What the US has sought to achieve through the choreographed  plea bargain is that  while India will be able to highlight the responsibility of the LeT, it will not be able to establish the responsibility of the state of Pakistan. The Obama administration wants the world to perceive 26/11 as the crime of a non-state actor as claimed by Pakistan and not the crime of the state of Pakistan. That is the real issue here.

What did Headley know according to the FBI's own court affidavits?

He knew chief operational chief of Harkat-ul-Jihadi Islami Ilyas Kashmiri of the 313 Brigade, who is close to Al Qaeda chief Osama bin Laden and who recently threatened to attack the Indian Premier League cricket matches and the Commonwealth Games. Headley had met him in North Waziristan in the beginning of 2009.

He knew many office-bearers of the LeT whose identities the FBI has not revealed.

He knew many serving and retired officers of the Pakistan Army.

What he must be knowing?

The identities of the many contacts he made in India during his repeated visits.

The identities of the sleeper cells of the LeT, which have not yet come to the notice of the Indian investigators. If the FBI had allowed us to question Headley in time, we might have been able to prevent the Pune blast of February 13 if it had been planned by the LeT or its Indian associates.

The FBI had seen to it that we will not be able to find out all this by independently interrogating Headley. It is a great tragedy and speaks eloquently of the decay of  our sense of national self-respect that instead of having the spine to stand up to the US and protest loud and clear over the FBI's shutting out access to Headley, we are indulging in more spins to project what has happened as a triumph for Indo-US cooperation over which we should smile and not cry.

The Obama administration has been repeatedly kicking us in the back. It did so in respect of Afghanistan. It has done so in respect of Headley. Instead of having the courage and intellectual honesty to admit to our people that we have been let down nastily by the US, we are indulging in more spins to project the kicks as, in fact, bouquets from Obama with love.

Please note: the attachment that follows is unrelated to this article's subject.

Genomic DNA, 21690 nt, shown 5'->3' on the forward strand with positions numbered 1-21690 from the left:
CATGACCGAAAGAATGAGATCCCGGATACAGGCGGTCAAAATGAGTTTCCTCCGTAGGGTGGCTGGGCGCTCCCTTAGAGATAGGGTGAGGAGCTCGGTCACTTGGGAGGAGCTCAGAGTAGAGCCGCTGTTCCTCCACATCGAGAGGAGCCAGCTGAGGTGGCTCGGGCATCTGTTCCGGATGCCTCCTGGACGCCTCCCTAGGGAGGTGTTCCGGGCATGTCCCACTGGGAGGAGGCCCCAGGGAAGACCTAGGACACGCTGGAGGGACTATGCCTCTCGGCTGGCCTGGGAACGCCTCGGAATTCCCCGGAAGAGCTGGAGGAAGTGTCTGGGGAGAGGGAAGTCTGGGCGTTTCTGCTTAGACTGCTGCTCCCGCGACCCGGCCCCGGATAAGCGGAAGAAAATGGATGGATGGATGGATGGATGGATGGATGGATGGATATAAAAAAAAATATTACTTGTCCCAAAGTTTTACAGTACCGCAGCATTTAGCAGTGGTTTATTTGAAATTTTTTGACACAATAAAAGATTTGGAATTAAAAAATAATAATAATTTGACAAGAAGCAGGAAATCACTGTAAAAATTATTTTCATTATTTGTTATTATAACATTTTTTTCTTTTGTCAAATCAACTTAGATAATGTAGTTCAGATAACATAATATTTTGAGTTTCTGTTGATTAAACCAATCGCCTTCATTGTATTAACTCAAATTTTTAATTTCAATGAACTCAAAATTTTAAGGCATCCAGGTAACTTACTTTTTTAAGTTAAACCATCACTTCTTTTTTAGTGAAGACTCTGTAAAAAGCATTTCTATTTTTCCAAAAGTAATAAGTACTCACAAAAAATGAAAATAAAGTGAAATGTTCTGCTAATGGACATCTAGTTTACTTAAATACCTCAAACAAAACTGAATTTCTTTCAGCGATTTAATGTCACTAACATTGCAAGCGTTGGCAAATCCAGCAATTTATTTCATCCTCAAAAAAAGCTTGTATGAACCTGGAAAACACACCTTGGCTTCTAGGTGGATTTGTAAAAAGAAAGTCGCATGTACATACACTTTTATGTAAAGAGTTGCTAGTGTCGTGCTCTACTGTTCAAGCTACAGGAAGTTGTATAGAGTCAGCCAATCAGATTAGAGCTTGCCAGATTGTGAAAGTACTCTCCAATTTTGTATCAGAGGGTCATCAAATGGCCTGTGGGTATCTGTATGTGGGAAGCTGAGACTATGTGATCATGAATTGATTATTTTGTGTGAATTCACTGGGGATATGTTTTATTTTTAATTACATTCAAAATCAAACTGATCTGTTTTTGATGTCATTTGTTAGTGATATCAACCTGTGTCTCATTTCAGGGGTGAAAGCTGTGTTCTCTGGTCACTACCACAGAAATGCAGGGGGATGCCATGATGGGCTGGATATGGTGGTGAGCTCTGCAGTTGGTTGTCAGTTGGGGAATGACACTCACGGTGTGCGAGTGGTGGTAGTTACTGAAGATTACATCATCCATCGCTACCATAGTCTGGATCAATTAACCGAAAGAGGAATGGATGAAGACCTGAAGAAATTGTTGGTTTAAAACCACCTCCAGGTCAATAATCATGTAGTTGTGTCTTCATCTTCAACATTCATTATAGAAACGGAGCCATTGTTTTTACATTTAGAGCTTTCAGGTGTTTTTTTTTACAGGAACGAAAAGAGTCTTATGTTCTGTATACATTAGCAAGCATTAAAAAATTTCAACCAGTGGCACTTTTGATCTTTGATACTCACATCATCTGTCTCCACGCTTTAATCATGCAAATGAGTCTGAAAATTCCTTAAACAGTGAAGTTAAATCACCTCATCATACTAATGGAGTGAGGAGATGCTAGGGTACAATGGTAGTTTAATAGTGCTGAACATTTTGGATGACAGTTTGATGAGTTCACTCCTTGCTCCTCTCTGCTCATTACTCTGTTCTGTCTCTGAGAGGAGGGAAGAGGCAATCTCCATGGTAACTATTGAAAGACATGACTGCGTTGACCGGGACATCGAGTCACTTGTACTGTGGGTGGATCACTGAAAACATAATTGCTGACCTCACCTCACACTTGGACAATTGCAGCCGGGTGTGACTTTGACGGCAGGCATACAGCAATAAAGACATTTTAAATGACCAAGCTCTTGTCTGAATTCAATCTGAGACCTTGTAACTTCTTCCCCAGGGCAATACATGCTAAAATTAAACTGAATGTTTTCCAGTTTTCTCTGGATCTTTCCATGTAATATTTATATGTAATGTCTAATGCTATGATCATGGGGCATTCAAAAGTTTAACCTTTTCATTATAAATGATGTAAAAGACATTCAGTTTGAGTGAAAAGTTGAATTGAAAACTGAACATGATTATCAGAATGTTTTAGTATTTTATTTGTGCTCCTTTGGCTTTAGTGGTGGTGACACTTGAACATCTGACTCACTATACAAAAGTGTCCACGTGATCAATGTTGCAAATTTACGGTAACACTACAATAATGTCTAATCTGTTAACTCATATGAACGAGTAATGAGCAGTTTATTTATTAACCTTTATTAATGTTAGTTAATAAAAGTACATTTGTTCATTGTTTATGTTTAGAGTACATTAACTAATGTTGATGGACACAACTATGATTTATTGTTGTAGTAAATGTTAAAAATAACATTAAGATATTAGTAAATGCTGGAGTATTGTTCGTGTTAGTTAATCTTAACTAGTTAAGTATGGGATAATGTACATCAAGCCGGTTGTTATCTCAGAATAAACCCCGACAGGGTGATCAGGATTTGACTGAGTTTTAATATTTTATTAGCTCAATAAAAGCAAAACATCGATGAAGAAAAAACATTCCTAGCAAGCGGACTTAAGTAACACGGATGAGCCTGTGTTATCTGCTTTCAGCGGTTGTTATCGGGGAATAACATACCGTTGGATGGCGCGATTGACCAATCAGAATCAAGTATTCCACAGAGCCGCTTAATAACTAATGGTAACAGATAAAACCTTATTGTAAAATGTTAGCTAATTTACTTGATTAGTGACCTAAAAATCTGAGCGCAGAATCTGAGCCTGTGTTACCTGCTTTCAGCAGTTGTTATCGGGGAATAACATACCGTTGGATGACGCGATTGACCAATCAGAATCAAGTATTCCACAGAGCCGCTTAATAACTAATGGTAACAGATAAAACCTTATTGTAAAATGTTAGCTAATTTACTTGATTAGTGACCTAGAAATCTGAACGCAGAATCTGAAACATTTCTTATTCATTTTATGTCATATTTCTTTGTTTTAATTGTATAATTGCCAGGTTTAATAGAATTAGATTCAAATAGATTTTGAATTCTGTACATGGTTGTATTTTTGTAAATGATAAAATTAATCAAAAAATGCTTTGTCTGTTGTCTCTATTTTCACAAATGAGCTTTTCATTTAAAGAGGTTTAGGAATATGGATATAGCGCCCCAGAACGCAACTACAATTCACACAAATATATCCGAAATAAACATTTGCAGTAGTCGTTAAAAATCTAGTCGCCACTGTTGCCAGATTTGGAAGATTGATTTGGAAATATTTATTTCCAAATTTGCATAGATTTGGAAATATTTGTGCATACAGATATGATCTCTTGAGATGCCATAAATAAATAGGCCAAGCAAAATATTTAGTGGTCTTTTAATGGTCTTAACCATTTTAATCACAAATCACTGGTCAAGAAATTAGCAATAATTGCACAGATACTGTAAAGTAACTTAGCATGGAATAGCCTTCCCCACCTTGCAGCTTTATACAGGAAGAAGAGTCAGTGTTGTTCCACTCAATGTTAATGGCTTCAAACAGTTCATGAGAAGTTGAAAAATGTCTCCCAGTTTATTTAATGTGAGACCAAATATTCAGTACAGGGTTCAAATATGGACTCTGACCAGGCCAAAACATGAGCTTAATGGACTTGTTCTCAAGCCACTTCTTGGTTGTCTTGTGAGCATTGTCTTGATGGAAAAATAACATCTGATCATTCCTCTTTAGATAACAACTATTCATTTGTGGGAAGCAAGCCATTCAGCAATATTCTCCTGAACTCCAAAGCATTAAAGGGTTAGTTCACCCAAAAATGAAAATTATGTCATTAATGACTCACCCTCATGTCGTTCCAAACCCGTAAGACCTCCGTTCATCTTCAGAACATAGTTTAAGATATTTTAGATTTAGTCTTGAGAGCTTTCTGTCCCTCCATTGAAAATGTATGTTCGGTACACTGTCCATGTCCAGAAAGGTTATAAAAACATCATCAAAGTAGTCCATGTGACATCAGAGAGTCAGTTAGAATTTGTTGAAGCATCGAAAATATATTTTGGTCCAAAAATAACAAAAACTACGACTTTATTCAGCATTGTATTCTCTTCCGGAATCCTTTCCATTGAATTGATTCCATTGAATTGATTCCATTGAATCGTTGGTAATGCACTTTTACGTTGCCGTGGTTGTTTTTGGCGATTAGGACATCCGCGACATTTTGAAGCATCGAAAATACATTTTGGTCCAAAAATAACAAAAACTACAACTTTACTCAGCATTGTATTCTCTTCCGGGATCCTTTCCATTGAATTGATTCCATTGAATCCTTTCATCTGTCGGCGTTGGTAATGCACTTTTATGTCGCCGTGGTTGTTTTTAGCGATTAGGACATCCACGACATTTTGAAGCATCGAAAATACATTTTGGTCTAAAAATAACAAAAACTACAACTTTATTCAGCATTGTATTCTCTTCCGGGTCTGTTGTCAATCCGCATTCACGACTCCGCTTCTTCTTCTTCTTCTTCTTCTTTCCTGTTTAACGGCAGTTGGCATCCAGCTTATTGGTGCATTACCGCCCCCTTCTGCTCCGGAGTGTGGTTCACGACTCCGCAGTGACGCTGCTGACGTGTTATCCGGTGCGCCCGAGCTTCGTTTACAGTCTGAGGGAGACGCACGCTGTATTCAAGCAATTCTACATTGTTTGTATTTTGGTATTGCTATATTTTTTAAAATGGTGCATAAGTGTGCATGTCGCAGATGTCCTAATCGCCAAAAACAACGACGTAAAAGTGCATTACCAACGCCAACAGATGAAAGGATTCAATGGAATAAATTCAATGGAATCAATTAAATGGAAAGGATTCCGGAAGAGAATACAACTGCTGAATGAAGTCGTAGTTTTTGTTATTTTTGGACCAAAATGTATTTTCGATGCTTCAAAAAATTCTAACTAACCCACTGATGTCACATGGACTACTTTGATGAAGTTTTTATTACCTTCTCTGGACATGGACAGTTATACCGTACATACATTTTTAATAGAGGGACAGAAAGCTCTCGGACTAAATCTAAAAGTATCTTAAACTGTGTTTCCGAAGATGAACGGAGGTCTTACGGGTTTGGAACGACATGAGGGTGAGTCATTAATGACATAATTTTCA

Dear Dr Manmohan Singh, Dear Chidambaram, Dear Pillai, and dear journalists of the Hindu and TOI: Some weeks ago Mulla Baradar, supposedly No 2 in the Afghan Taliban, was arrested by the Inter Services Intelligence in Karachi. He is in the ISI's custody. The US and Afghan intelligence wanted independent access to him for interrogation.

The ISI refused and told them he could be questioned in the ISI's custody. The US insisted on independent access and warned Pakistan of the likely consequences if it did not agree to it. This week's reports say that Pakistan has been forced to allow independent access to the Americans.

That is the way a self-respecting nation protects its interests and nationals. For the US, independent interrogation of Baradar was necessary to hold those responsible for American deaths in the past accountable and to prevent more deaths in future. It insisted on it and had its way.

India is not the US. The clout which it has over Pakistan we do not have anywhere in the world. At least we could have had the courage to protest --  loudly and openly -- instead of projecting every stab in the back by Obama as a kiss in the back.

B Raman